Gravy: the liquified essence of a bird's life. A good one has hints of sunshine, rain, corn mash, and even slaughter. Hyperbole, you think? Never!
My grandmother taught me how to make gravy. Hers was a basic recipe, nothing extra added in, other than the sheer effort it took to make a few gallons of the stuff. That's the catch, you see.
A three-gallon batch of gravy takes on a life of its own. But when the family swells the way that ours has, it is a necessity. So now, my job at Thanksgiving is to concoct an oozy brown lava that, on the plate, flows generously between all the disparate food groups, tying the meal together in a harmony of flavorful sensations not to be duplicated for another twelve months.
Below is my slightly tongue-in-cheek recipe followed by a bunch of gorgeous gravy containers I just listed in the shop.
Basic Recipe for 40 cups of Gravy
1. Roast three turkeys. (Yes. You can read more about that here.)
2. Drain the amber juices from the roasting pan into a large container and let the liquid separate. This is rough work, manhandling a hot turkey in a large hot pan. If you wear long sleeves, they'll get stained with grease. If you wear short sleeves, you will burn your arms. Either way, you're sacrificing something, which your children will never appreciate but which your mother does because she's been there and she knows that burned arm hairs and ruined cashmere is a part of motherhood.
3. In the biggest pan you've got, melt a shit ton of butter. Add in an equal amount of flour. Stir until the roux is brown. Keep the flame around medium-low.
4. Tell your nephew to bring you a glass of Chardonnay and while you sip it, slowly add in the separated broth, a cup at a time, until each cup is fully incorporated.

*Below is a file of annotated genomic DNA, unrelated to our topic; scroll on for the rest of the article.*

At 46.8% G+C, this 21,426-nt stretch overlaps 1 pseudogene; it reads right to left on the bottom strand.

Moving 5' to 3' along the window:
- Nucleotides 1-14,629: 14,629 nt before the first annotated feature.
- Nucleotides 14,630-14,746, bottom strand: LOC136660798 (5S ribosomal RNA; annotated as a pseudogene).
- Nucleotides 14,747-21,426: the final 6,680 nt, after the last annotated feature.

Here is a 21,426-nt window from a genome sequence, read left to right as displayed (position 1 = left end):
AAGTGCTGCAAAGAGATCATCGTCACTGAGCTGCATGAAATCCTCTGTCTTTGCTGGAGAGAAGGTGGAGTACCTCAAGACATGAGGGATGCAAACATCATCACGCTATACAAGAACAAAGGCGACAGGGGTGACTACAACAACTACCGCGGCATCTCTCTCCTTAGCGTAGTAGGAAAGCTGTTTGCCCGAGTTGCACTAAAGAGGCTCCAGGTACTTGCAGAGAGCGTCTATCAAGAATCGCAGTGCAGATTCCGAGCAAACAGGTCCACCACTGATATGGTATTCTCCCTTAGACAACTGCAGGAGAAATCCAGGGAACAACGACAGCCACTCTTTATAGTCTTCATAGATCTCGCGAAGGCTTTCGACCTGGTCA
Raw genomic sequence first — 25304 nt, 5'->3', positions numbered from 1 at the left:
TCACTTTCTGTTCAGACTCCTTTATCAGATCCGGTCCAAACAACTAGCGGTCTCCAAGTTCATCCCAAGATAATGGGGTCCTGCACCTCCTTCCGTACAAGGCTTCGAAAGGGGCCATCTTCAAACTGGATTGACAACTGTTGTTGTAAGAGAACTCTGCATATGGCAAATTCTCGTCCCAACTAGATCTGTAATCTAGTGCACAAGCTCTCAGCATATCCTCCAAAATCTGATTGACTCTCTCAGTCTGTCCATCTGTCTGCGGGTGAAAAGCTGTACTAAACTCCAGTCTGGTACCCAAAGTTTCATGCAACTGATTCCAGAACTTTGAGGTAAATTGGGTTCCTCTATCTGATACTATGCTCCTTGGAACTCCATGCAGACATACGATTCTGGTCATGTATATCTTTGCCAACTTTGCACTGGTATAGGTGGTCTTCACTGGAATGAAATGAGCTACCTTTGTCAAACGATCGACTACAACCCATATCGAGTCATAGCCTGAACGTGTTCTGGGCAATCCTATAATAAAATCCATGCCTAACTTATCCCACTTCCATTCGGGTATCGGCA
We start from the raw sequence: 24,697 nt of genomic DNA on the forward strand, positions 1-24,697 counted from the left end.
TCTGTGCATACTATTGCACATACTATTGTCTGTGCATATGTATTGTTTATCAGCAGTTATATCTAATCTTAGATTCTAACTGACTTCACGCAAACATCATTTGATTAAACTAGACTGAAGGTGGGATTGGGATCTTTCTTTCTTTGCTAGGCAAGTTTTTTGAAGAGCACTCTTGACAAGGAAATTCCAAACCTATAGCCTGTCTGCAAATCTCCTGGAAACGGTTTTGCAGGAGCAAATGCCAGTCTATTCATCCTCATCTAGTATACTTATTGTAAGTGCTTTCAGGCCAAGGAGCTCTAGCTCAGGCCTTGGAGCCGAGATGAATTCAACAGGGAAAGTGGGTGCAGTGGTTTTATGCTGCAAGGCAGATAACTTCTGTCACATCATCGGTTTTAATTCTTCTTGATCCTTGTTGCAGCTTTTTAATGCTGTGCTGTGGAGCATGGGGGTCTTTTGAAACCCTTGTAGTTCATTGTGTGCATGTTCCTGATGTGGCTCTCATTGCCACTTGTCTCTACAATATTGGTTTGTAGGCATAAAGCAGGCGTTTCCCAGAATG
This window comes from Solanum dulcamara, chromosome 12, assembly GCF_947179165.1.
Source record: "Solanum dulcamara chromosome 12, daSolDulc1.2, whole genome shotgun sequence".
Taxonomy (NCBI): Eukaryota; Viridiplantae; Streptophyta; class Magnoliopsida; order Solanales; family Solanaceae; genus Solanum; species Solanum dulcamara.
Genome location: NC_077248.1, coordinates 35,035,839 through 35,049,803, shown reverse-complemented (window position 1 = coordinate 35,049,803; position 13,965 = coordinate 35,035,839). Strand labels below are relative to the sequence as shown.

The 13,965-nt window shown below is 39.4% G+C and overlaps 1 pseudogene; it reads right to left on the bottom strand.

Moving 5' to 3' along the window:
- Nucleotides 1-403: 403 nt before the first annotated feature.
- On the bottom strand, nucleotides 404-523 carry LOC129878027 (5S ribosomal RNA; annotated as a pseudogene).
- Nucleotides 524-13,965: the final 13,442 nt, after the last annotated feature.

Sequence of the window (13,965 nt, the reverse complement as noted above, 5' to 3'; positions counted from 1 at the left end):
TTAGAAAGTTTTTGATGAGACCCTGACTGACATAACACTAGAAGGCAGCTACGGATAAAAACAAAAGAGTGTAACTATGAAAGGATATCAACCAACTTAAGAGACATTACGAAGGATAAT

5. Add in the neckified broth and the gibletized puree. Yes, we believe in beak-to-tail cooking and we're proud of it. (Not really. I have to fight back the gag reflex every year.) Stir forever and ever. This is a force march. You and the whisk are the Japanese and the gravy is the British and it's 1942 and there is no pity.
6. As the gravy thickens, add in whole milk that's been warmed first. Cold liquid is bad and makes the giblet bits stick together in annoying clumps like insecure 7th graders in a shopping mall.
7. Add in salt. One handful will probably do ya, but toss cautiously while tasting. I like French salt because my gravy needs one classy ingredient to counteract that neck broth. Oh, shoot, who am I kidding? We are farm folk deep down and one cannot fight one's DNA.
8. Stir while telling your nephew to bring you another glass of Chardonnay. Stir while telling him to get his butt in the living room and kiss his great aunts or you won't look the other way when he throws rocks in the pond. Stir while your sisters fret over unimportant dishes like peas and rolls. Stir while your dentist brother carves each turkey to within an inch of its life (pun intended). Stir while the in-laws stand around making vague offers to help.
9. During grace, add in the secret ingredient while all heads are bowed. (And you thought the neck broth was the secret ingredient, didn't you.) Then thank God for giving you upper body strength and for granting you a grandmother who lovingly passed down her cooking secrets.
10. Cajole that velvety mass into something clean. Reap the compliments. This year I'm serving mine in that fancy white vintage tureen in the photo.
If you are in need of gravy expertise, email me. If you are in need of gravy vessels, look below. I have a whole array I've been collecting for ages. They're new in the shop!
If you don't need a thing from me, please accept my wishes that you and your family have a very special day together, necks and gizzards and all. -- Mithra
Photos by Renn Kuhnen
It was so nice to see you this holiday week but can we hang out other times too? Like next week? Or in the middle of February when we both need each other's company? Sign up here for my weekly email and you'll never miss a post: